Get us in your inbox

  1. Photograph: Russ and Reyn
    Photograph: Russ and Reyn

    Mathieu Cloutier, 25
    "You know female pole dancers? Chinese poles is kind of a male version of that. Jumping from one pole to the other, doing half a flip, hanging sideways. My wings [lats] are worked out the most. And wide push-ups are really good for them."

    RECOMMENDED: Fitness guide to NYC

    Try these classes

    X-Pole Dancing
    Get to know your way around a pole as you boost your upper-body and core strength, coordination and balance through sensual dance choreography. Both men and women will pull off moves like the body wave, working everything from your abs to your hamstrings. Various locations and times, visit for more information. Members free, monthly membership $65--$99; day pass $25.

    Sweat through push-ups with trainer Kenny Wong at this indoor--outdoor boot camp, which melds Marine corps drills with yoga and kickboxing. After starting at the studio with weights, medicine balls, body bars, and strength and abs training, the class runs to the High Line. Wong reimagines the elevated park as an obstacle course, with step-ups, dips and push-ups performed on benches, and stairwells used as running steps. 437 W 16th St between Ninth and Tenth Aves, third floor (917-686-0610, Mon--Fri 6, 7pm; $30, ten classes $250, 20 classes $400. January special: 20 classes $300.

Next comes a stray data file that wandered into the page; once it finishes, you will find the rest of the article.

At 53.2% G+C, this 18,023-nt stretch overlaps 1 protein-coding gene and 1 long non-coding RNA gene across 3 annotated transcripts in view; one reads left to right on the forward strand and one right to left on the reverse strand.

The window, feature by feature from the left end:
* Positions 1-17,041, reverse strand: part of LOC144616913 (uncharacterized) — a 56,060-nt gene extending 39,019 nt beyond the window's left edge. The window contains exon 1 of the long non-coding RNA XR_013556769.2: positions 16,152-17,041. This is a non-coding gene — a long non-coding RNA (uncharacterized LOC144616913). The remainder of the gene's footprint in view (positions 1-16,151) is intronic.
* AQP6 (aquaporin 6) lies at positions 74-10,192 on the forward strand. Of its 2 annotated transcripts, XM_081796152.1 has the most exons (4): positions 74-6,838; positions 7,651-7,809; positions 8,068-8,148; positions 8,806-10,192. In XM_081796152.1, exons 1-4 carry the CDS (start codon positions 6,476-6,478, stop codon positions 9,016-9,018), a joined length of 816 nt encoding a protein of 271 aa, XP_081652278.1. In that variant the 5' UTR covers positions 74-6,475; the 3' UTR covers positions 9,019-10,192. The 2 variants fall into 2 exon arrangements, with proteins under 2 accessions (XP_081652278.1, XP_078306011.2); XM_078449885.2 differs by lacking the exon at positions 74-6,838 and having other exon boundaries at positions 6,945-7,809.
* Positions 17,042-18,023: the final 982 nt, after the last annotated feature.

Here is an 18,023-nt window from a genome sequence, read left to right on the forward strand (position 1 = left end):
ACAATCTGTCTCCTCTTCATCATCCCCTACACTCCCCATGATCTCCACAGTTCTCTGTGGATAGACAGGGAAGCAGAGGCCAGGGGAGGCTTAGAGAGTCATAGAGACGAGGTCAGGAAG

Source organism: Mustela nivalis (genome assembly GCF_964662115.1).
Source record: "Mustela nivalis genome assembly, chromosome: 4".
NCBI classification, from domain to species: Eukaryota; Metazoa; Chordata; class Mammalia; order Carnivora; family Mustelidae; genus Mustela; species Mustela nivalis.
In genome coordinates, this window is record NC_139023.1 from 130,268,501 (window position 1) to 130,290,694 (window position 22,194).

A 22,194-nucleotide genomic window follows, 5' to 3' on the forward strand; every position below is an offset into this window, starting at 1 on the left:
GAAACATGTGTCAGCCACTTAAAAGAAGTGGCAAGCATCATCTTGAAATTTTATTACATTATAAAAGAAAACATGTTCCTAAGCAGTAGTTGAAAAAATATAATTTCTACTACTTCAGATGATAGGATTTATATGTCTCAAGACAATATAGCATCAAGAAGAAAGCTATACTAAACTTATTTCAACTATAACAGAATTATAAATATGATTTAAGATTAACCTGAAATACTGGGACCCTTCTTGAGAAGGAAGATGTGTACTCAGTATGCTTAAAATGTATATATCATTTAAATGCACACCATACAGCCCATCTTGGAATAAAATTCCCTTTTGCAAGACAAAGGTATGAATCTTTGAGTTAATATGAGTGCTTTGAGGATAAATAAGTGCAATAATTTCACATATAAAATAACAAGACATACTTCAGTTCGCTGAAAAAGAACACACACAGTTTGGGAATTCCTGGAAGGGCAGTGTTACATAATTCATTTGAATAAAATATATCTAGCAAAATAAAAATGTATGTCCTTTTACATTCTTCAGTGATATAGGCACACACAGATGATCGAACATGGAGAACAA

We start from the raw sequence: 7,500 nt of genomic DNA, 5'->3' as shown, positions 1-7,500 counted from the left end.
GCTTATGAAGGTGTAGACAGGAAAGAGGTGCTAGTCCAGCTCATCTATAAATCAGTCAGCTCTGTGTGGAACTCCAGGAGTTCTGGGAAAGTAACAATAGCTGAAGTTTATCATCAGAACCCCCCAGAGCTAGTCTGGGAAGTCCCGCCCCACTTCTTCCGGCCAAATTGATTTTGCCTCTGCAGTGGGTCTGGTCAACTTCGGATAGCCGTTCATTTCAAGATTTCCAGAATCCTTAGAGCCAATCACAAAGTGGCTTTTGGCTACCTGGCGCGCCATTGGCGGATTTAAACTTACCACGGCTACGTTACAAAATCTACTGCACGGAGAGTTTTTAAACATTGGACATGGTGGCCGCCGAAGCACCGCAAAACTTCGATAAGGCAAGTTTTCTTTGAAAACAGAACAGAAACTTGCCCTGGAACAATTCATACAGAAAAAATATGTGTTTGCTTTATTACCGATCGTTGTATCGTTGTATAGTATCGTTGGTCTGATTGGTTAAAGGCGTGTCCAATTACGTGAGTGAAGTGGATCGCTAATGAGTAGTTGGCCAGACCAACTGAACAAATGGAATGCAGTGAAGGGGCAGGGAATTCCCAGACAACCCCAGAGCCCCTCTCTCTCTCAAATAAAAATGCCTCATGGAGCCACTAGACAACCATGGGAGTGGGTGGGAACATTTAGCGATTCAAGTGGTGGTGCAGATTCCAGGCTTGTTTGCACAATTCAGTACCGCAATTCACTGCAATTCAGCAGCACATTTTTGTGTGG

2. Photograph: Russ and Reyn
    Photograph: Russ and Reyn

    Philippe Normand-Jenny, 25
    "The teeterboard is a big wooden plank. Two guys jump onto one end from a tower; I'm standing on the other end and am catapulted off of it. The goal is to do the coolest trick possible when you're in the air. You need a lot of coordination between your legs, calves, abdomen and core because you need to be able to tuck really fast."

    Try these classes

    Absolute Abs
    Improve your core strength at this intense 20-minute 92nd Street Y session, but don't let the brief length of the class fool you. In addition to abs, your entire core will be put to the test with crunches, planks, bridges and exercises on stability balls. 1395 Lexington Ave at 92nd St (212-415-5500, Mon, Wed 6:40--7pm; Sat 10:15--10:35am. Members free, annual membership $1,275, guest pass $35.

    In order to pull off impressive-looking stunts, total body power is a necessity. Take Reebok Sports Club/NY's 30-minute sessions to work toward that. The class combines yoga, strength training, cardio and restorative poses in each exercise sequence, so the abdominals aren't the only muscles to get a workout---hips, glutes and shoulders will, too, and there's a cardio element to boot. 160 Columbus Ave at W 67th St (212-362-6800, Members free, monthly memberships start at $209; guest fee when accompanied by a member $35.

  3. Photograph: Russ and Reyn
    Photograph: Russ and Reyn

    Bradley Henderson, 27
    "My solo piece is the wheel; you spin in it as if you're in a coin. You have to shift your weight to keep the momentum. It's a lot of cardio. You tend to use your pecs."

    Try these classes

    PureStrength H20